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In a standard elimination tournament, a player wins $\$100k$ when she/he wins a match in the $k$th round. Develop and solve a recurrence relation for $a_n$, the total amount of money given away in a tournament with $n$ entrants, where $n$ is assumed to be a power of $2$.

I seem always to fail build recurrence relations... I hope someone could explain it to me in details.

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I presume that $n$ is a power of $2$, not $2n$, and edited the question suitably. –  Srivatsan Nov 16 '11 at 17:16

3 Answers 3

I assume you expect $n$ to be a power of $2$, not $2n$. Each tournament of $n$ is composed of two tournaments of $n/2$ plus one game worth $\$100\log_2(n)$. So if $D(n)$ is the distribution of a tournament of $n$ players, $D(n)=2D(n/2)+100\log_2(n)$. It would be easier to think in terms of $r=\log_2 n$, the number of rounds of the tournament. Using $E$ to avoid confusion, $E(r)=2E(r-1)+100\cdot r$

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But the amount awarded for winning a game depends on the round. –  Gerry Myerson Nov 16 '11 at 5:41
+1 for the suggestion, but I think the problem is a little bit more complicated than that. –  Patrick Da Silva Nov 16 '11 at 5:44
@GerryMyerson: I missed the $k$ in the problem. Fixed. –  Ross Millikan Nov 16 '11 at 6:02
I find the notation very confusing (you talk of both $n$ as a power of $2$ and of $2^n$)... and the recurrence $D(n) = 2D(n/2) + 100n$ doesn't make sense; the last term should be $100r$ since it's the $r$th round. It should probably be $E(r) = 2E(r-1) + 100r$ and not what you have. –  ShreevatsaR Nov 16 '11 at 6:33
@ShreevatsaR: I agree. See what you think now. –  Ross Millikan Nov 16 '11 at 13:43

I think Ross's answer is the beginning of things but that he had it wrong. Let me explain.

You have $2^n$ players to begin with, hence $2^{n-1}$ matches for the first round. This gives us $2^{n-1}$ winners for the first round, hence $1 \times 100 \times 2^{n-1}$ dollars given away. Then $2^{n-1}$ players go to the second round, we have $2^{n-2}$ winners and they win $2 \times 100 \times 2^{n-2}$. We are left with $2^{n-2}$ players for the third round, $2^{n-3}$ winners, and they win $3 \times 100 \times 2^{n-3}$ dollars. It is easy to see that this keeps going on by induction on $k$, the round, and that the total amount of winnings at the $k^{\text{\th}}$ round will be $k \times 100 \times 2^{n-k}$ for $k = 1, \dots, n$. Thus $$ \text{Total}(n) = \sum_{k=1}^n \, (k \times 100 \times 2^{n-k}) = 2^n \times 100 \times \left( \sum_{k=1}^n \frac{k}{2^k} \right). $$ If you compute $\text{Total}(n+1)$ a little, you obtain $$ \begin{align} \text{Total}(n+1)= 2^{n+1} \times 100 \times \left( \sum_{k=1}^{n+1} \frac k{2^k} \right) \\ = 2^{n+1} \times 100 \times \left( \sum_{k=1}^{n} \frac k{2^k} + \frac{n+1}{2^{n+1}} \right) \\ = (n+1) \times 100 + 2 \times 2^n \times 100 \times \left( \sum_{k=1}^n \frac k{2^k} \right) \\ = (n+1) \times 100 + 2 \,\, \text{Total}(n) \\ \end{align} $$ Thus a recurrence formula for $T(n)$ would be $T(n+1) = (n+1)100 + 2T(n)$.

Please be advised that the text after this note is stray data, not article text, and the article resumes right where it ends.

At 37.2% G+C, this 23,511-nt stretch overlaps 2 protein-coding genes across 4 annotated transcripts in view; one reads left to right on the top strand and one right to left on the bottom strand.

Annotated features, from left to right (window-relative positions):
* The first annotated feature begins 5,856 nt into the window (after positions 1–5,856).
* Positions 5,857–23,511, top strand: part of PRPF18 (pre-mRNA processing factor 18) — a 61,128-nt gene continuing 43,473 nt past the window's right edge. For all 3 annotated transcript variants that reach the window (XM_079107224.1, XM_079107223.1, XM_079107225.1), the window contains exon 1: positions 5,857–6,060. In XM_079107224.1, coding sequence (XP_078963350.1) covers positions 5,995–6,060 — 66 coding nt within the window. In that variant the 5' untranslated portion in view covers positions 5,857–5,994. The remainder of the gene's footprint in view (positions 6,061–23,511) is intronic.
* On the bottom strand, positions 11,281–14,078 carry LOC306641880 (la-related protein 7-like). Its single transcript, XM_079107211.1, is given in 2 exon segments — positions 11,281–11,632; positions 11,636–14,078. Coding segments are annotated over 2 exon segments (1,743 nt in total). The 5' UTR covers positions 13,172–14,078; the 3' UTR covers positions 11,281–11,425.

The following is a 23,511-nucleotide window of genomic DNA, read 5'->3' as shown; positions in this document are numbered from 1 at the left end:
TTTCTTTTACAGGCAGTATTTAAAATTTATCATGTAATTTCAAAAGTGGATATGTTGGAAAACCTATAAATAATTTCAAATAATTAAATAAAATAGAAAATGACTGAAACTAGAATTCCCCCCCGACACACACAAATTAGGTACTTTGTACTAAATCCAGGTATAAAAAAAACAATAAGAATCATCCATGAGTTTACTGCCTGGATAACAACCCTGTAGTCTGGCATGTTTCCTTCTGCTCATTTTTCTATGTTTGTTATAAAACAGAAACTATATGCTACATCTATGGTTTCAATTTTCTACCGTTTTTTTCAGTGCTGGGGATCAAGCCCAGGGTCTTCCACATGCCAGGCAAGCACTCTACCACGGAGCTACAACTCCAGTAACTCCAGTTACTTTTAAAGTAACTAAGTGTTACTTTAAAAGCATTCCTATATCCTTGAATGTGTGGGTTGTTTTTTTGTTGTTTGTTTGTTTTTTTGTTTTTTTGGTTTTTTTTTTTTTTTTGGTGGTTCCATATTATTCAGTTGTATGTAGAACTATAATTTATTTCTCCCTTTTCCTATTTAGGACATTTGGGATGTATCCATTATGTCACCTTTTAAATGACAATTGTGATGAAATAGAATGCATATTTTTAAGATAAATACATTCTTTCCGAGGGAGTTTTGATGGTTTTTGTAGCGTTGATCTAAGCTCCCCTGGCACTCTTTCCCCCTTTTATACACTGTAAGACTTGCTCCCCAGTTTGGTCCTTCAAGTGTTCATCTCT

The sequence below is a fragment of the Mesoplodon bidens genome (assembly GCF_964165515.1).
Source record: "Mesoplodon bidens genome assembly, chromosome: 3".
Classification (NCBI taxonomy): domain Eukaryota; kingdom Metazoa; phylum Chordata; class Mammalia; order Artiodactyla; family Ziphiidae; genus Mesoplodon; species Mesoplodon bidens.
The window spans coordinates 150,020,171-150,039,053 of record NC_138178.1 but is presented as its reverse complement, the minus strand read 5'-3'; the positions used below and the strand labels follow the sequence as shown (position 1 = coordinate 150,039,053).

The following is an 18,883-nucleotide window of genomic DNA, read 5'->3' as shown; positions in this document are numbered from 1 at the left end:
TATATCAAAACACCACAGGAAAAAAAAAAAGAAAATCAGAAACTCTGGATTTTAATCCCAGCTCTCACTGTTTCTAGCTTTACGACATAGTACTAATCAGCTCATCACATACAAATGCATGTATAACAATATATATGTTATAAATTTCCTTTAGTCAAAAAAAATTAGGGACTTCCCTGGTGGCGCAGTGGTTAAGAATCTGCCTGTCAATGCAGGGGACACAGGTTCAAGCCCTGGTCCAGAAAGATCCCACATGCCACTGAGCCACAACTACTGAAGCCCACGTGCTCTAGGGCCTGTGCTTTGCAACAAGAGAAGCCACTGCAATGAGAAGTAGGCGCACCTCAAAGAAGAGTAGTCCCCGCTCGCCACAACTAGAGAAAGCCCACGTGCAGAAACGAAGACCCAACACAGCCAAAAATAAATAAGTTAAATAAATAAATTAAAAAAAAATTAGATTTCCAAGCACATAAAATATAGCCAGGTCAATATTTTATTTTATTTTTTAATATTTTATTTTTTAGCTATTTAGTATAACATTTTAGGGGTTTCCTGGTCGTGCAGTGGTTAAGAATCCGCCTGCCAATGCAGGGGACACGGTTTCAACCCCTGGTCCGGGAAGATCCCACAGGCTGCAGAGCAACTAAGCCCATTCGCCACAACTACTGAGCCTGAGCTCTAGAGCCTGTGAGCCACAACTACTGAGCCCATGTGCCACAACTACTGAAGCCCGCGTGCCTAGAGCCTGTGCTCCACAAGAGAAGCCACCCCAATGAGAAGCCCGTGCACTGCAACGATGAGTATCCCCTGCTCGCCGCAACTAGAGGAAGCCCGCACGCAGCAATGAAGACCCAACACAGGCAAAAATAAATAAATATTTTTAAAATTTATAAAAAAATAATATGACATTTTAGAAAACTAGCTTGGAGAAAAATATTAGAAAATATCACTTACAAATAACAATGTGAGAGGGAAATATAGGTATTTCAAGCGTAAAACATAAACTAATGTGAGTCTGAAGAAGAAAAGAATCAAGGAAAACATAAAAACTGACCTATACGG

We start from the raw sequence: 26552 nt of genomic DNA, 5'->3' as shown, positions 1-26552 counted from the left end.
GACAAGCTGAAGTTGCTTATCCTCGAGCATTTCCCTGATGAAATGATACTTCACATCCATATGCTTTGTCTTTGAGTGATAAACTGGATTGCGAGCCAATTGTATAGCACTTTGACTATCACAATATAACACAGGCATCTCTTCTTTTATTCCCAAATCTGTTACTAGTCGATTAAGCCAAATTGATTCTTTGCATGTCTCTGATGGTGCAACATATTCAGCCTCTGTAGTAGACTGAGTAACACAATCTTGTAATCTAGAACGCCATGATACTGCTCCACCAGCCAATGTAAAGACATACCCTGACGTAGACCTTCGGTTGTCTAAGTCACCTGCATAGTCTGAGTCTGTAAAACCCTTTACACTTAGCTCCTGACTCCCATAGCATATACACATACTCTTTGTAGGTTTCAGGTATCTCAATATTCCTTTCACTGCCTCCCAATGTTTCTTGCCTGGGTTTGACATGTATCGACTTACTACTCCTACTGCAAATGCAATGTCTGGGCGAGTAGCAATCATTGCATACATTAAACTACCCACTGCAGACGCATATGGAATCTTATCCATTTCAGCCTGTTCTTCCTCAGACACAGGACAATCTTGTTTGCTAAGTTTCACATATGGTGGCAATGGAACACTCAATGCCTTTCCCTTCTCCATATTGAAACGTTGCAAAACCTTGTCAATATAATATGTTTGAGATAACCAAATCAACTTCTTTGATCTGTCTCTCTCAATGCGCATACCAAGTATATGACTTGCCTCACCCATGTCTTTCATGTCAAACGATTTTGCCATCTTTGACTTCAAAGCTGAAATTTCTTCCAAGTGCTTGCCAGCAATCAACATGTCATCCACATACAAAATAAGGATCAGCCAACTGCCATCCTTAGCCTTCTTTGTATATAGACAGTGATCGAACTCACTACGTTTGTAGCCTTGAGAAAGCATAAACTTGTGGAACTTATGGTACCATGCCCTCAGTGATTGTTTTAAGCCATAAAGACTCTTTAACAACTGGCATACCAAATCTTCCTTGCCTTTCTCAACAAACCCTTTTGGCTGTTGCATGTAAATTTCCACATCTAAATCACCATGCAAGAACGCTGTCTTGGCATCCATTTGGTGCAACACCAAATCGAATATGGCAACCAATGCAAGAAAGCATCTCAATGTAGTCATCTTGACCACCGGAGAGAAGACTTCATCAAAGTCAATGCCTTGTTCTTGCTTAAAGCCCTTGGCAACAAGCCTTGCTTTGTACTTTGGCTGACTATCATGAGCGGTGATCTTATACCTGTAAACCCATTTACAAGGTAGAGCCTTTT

Hope that helps,

EDIT : You also have a more explicit formula for $T(n)$ by the following. Consider the geometric sum $$ \sum_{k=1}^n x^k = \frac{x^{n+1} - 1}{x-1}. $$ Thus $$ \begin{align} \sum_{k=1}^n kx^k &= x \left( \sum_{k=1}^n kx^{k-1} \right) \\ &= x \frac{d}{dx} \left( \sum_{k=1}^n x^k \right) \\ &= x \frac {d}{dx} \left( \frac{x^{n+1} - 1}{x-1} \right) \\ &= x \left( \frac{(n+1)x^n}{x-1} - \frac{x^{n+1} - 1}{(x-1)^2} \right) \\ &= \frac x{(x-1)^2} \left( (n+1)x^n(x-1) - x^{n+1} + 1 \right) \\ &= \frac x{(x-1)^2} \left( nx^{n+1} - (n+1) x^n + 1 \right). \end{align} $$ Let $x=1/2$ and you get $$ \sum_{k=1}^n \frac{k}{2^k} = 2 \left( \frac n{2^{n+1}} - \frac{(n+1)}{2^n} + 1 \right) = \frac{2^{n+1} - n -2}{2^n}. $$ This means that $$ T(n) = 2^n \times 100 \times \left( \frac{2^{n+1} - n - 2}{2^n} \right) = 100 (2^{n+1} - n - 2). $$

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$T(n+1)$ has two tournaments of size $2^n$ so there needs to be a coefficient of $2$ on the $T(n)$. Between us we'll get it right. –  Ross Millikan Nov 16 '11 at 6:08
I think it's fine now. Uh yeah, forgot the two, that's a typo, thanks. –  Patrick Da Silva Nov 16 '11 at 6:24

Here’s a more direct way to get the recurrence relation. Let $T(n)$ be the total given away when there are $2^n$ players. Suppose that we double the number of players, from $2^n$ to $2^{n+1}$. Let $P$ and $Q$ be the players who meet in the final round. Each of them is the winner of a tournament with $2^n$ players, namely, the sub-tournaments consisting of the two brackets of the whole tournament. These sub-tournaments started in round $1$, so each of them has paid out $T(n)$ dollars, for a total of $2T(n)$ dollars. All that remains is to figure out how much is paid to the winner of the final round. The first round eliminated half of the $2^{n+1}$ players, leaving $2^n$ still in the competition. The second round eliminated half of those, leaving $2^{n-1}$ still in the running. In general, each round eliminates half of the remaining contestants, so after $k$ rounds there must be $$\frac{2^{n+1}}{2^k}=2^{n+1-k}$$ contestants. In particular, after $n$ rounds there are $2^{n+1-n}=2$ contestants, so the last round is the $(n+1)$-st round and pays out $100(n+1)$ dollars. Thus, $$T(n+1)=2T(n)+100(n+1)\;.$$

While this is a more direct route to the recurrence, it isn’t necessarily an easier solution to find: playing with small cases leads pretty directly to Patrick’s more computational solution, which in turn also has the virtue of leading quite easily to a closed form for $T(n)$.

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